The woman opened the door and welcomed me inside. We stood and talked nearly an hour and she had read my columns and quoted one of them to me. It is really an honor to have the opportunity to share thoughts, experiences and really to be allowed to know someone new.
A professor of Geology and her colleague from Emporia State University were bringing two students to recreate a USGS study completed in 2008 by William Andrews. He had been interested in learning more about the historic metal loading of the stream banks along Tar Creek. They hoped to learn what had happened in the ten years since his study was completed and with her permission the academic team would be able to walk to the creek on her property to collect samples and she agreed.
But she wanted to know more about the Man on the Log who had been in a previous column and where his place was and looking out the window getting my bearings, he was really only a few blocks from her home. I told her she needed to have a log, too. Imagine all the folks along the creek could become Tar Creek Watchers! She like many of us feed the birds, but birds can be an indicator species, like the "canaries in the coal mines" of old. Two recent studies of the birds of Tar Creek will be discussed at this year's conference on the 2nd day and our pollution can harm our birds, come find out how.
The researchers came that day and were working the other side of the creek when the 3 volunteers and I found them. Dr. Schulmeister began immediately teaching about soil and the metals they would find just as my phone rang, there in the wilderness along the creek. It was Sharon Learner who is a journalist researching the connection between exposure to lead and criminal behavior. I stepped away to talk with her, found a big rock and checked for snakes before sitting on it. The soil lesson was continuing, everyone engaged either teaching or learning, just as the frog leaped by 3 feet high and reaching wayout with his frog arms after each jump. She was jumping for her life because a SNAKE was pursuing her aggressively with his head extended a foot off the ground, LIKE A COBRA. I hollered "SNAKE" because the frog was leaping toward the soil lesson. It took two more "SNAKES!" before they heard me and scattered, with allowed the frog to get away and the snake to give up.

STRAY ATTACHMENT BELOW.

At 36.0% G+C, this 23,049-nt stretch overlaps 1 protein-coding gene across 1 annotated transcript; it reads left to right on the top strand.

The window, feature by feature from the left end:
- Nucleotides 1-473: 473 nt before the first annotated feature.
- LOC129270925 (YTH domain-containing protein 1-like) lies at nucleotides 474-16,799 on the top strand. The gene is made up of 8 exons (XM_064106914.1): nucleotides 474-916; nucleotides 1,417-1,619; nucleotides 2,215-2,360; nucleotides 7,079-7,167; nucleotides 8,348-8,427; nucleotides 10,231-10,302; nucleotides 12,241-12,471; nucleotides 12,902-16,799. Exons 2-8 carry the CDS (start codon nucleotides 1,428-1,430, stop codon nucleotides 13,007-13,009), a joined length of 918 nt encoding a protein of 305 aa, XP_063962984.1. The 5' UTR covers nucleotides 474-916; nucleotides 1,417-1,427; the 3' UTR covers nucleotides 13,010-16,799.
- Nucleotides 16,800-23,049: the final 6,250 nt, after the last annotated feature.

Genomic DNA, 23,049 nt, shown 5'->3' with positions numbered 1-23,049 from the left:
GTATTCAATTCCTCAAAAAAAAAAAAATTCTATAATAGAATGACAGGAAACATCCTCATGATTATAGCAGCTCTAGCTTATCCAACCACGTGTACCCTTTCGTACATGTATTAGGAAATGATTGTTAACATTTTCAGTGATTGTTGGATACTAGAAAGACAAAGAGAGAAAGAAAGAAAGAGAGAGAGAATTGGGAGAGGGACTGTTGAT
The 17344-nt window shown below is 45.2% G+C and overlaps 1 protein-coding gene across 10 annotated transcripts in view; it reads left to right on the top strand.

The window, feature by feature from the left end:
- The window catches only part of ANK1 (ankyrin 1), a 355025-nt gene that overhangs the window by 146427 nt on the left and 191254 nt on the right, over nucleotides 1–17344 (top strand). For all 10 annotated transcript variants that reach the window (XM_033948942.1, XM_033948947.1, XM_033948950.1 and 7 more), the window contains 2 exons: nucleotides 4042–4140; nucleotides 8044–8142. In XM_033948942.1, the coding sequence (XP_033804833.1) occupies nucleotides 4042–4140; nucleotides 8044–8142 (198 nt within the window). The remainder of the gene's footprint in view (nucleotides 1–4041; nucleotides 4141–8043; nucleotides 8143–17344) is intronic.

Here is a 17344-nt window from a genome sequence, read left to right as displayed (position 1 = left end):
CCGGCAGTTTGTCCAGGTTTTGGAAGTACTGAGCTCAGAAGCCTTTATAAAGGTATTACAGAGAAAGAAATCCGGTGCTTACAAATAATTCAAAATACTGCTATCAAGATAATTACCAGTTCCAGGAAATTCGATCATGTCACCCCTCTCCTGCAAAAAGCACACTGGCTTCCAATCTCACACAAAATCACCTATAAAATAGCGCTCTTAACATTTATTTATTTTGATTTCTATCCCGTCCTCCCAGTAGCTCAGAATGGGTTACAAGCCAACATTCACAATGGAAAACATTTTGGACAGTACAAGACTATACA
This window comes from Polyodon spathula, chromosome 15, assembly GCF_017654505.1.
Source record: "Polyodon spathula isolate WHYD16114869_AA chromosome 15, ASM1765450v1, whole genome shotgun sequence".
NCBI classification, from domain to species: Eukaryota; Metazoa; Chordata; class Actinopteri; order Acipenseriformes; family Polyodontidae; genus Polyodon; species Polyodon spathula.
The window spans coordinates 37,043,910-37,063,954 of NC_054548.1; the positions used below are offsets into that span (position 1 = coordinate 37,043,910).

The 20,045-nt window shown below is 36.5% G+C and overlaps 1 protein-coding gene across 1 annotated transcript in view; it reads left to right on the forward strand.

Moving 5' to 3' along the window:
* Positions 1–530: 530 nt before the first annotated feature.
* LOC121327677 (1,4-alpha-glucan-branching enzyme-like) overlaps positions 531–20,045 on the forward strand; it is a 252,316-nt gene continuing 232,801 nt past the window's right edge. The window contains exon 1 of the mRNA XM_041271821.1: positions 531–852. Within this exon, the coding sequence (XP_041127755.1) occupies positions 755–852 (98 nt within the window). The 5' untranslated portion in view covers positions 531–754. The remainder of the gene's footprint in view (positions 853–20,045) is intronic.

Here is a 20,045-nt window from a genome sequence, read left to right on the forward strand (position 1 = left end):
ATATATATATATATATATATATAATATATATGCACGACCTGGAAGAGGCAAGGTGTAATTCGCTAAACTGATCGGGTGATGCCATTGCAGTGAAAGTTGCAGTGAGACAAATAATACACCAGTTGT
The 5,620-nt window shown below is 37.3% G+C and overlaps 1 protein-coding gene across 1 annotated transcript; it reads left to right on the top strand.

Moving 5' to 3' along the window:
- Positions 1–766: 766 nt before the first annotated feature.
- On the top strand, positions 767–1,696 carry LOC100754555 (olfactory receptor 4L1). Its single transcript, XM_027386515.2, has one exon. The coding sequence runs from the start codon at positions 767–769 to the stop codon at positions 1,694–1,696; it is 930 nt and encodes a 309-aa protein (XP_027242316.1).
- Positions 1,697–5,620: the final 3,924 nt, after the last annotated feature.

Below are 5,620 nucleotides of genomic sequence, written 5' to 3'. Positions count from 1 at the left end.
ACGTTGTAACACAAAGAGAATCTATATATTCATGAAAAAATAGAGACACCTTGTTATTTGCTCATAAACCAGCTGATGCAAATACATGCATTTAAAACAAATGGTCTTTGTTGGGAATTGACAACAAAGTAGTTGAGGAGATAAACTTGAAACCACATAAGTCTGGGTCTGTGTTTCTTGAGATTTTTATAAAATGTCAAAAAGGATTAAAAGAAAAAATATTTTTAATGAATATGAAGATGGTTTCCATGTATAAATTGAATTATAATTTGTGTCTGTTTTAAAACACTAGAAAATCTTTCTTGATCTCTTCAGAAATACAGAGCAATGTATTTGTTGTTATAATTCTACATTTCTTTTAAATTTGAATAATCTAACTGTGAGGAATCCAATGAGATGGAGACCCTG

Dr. Schulmeister will be speaking at our conference next Tuesday as one of the educators who have been using the Tar Creek Superfund site as her outdoor classroom for years. Sharon Learner will be in the audience and is interested in meeting people who have or have relatives who want to help her better understand the relationship between lead and criminal or aggressive behavior. Ms Learner has met numerous death row inmates who had nothing else in common but the fact they grew up in places near Superfund Sites, like ours that had lead as the "contaminate of concern" EPA had identified for cleanup.
Community Science is a new term, replacing Citizen Science and Luz Guel, the Community Engagement coordinator at the Mount Sinai Transdisciplinary Center on Early Environmental Exposures in New York City will be addressing us Wednesday right before noon. We are all about collaborating with health professionals who know how to get a message out there so people find it interesting and act on it. This type of help is welcome from all sources.
Each year we wonder what will be on the cover of the Tar Creek Conference Program. This year both the front and the back images are woodcut prints from Dawn Hill's Miami High School art students, Trinity Smith's Stinky Fish and Fish Surviving by Tashauna Miles.
We think of the cover as our Winter Count image, the event each year that marks it in our collective memory of the "thing" that happened that year. We believe these young people nailed it, with the dead fish we saw in Tar Creek last summer and the image on the back: our hope for healthy fish in the future.
You can get your copy at the 20th National Environmental Conference at Tar Creek next week September 25-26 at NEO in the Ballroom. Pick it up, stay and learn, become engaged or enraged, have some time with infamous people, state officials and activists. For more information and a schedule of events check www.leadagency.org.
Respectfully Submitted ~ Rebecca Jim